Slope of Hope Blog Posts

Slope initially began as a blog, so this is where most of the website’s content resides. Here we have tens of thousands of posts dating back over a decade. These are listed in reverse chronological order. Click on any category icon below to see posts tagged with that particular subject, or click on a word in the category cloud on the right side of the screen for more specific choices.


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Well, the market presents a mixed bag – – some major indexes look bullish (which explains why I finally relented by actually BUYING some stocks, which is probably a huge short signal in itself) and others look bearish. Let's take a look at them, in bullish/bearish order:

The NASDAQ Composite pushed above its long-term resistance line late last week, and it's been inching higher ever since. This chart is bullish, period.


The Dow Jones Industrial Average (the Dow 30) likewise beat its "bin Laden high" from last May 2nd.


The Apple-powered NASDAQ 100 has been on a huge tear since Thanksgiving, and, as with the broader Composite, is straight-up bullish.


The strongest argument for the bearish case (which could be badly damaged by a single "good" headline at any moment) is the EUR/USD.


It turn, the $HUI Gold Bugs Index is poised for a beautiful fall (provided it stays under that centerline).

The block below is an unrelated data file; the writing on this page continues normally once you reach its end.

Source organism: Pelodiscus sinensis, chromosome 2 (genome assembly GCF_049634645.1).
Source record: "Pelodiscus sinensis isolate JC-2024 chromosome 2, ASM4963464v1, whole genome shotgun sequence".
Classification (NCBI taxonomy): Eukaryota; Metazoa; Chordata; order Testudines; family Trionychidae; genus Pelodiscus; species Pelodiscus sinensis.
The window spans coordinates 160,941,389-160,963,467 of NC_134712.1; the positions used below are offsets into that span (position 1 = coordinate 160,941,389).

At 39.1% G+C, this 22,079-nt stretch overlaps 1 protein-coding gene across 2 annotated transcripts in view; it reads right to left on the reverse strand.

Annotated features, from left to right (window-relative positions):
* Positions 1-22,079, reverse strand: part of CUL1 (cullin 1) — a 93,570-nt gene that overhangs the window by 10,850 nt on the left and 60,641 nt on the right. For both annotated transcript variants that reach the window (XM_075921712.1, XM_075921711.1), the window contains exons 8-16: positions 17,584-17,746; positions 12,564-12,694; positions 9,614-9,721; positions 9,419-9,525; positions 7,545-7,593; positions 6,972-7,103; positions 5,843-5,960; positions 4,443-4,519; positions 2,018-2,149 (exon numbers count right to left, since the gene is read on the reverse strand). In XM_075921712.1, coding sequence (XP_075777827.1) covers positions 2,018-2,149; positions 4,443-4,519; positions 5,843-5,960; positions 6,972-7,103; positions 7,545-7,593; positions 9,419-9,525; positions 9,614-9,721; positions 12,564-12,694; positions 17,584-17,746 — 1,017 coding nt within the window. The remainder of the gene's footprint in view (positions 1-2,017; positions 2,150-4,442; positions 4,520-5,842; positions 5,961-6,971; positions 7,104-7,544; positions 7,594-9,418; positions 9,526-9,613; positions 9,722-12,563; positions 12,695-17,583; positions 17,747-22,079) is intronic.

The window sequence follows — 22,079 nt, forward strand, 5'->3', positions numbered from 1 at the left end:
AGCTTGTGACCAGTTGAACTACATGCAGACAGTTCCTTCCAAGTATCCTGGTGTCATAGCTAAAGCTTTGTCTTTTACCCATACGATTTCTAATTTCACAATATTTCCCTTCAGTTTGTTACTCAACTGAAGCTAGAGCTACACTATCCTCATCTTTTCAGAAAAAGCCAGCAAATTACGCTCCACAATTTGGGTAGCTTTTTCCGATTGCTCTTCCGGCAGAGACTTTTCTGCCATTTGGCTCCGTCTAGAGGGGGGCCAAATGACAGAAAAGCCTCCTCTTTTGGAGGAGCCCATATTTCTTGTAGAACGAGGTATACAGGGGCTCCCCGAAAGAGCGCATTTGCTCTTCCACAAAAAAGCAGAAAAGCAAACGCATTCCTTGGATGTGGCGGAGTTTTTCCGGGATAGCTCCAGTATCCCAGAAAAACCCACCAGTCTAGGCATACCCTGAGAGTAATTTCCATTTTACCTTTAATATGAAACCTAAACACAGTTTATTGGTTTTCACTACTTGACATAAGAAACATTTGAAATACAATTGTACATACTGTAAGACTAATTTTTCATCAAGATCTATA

The Russell 2000 is right up against resistance, and this is a point where it could easily slip back to the high 700s.


The Broker/Dealer Index, $XBD, may have double-topped.


Lastly, the NYSE Summation is a screaming sell right now. Look how it's configured compared to Spring 2010, shown on the left, just before its big tumble.


So your guess is as good as mine at this point. At this moment, I'm 50% in cash, and of the 50% in equity positions, 25% is long and 75% is short. It's pretty much all about the Euro at this point, folks. We are all FOREX traders.

Back to the Hybrid Model

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Well, this morning was the final straw for me. Everything was looking ship-shape for a nice tumble today, and then ol' Ben came out and said whatever he needed to say to crash the dollar and goose equities again. The GDX, shown below on a minute bar chart, nicely expresses how a very clean breakdown was turned around 180 degrees.


I have gone long sixteen carefully-chosen equities. I am still keeping a big chunk of my portfolio in cash (a little over 50% right now), and I've got a 30/70 split between long/short. So, effectively, I'm only 20% short the market.

In any case, I cannot depend on the market going down in order to turn any sort of profit, so I've got a hybrid portfolio again. The cleanness of the NASDAQ breakout is simply too evident in order to not have a single long position.